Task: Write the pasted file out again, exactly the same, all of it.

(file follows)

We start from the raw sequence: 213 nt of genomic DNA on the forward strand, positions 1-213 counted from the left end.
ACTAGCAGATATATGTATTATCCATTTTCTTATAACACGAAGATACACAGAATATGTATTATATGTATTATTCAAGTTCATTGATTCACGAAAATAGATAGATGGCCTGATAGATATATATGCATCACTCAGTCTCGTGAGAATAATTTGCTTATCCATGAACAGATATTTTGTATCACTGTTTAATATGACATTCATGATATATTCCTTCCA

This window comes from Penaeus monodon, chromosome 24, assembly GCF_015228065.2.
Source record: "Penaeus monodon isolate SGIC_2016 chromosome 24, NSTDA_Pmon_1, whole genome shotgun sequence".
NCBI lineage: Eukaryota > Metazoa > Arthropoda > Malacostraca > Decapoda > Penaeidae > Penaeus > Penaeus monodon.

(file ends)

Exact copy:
We start from the raw sequence: 213 nt of genomic DNA on the forward strand, positions 1-213 counted from the left end.
ACTAGCAGATATATGTATTATCCATTTTCTTATAACACGAAGATACACAGAATATGTATTATATGTATTATTCAAGTTCATTGATTCACGAAAATAGATAGATGGCCTGATAGATATATATGCATCACTCAGTCTCGTGAGAATAATTTGCTTATCCATGAACAGATATTTTGTATCACTGTTTAATATGACATTCATGATATATTCCTTCCA

This window comes from Penaeus monodon, chromosome 24, assembly GCF_015228065.2.
Source record: "Penaeus monodon isolate SGIC_2016 chromosome 24, NSTDA_Pmon_1, whole genome shotgun sequence".
NCBI lineage: Eukaryota > Metazoa > Arthropoda > Malacostraca > Decapoda > Penaeidae > Penaeus > Penaeus monodon.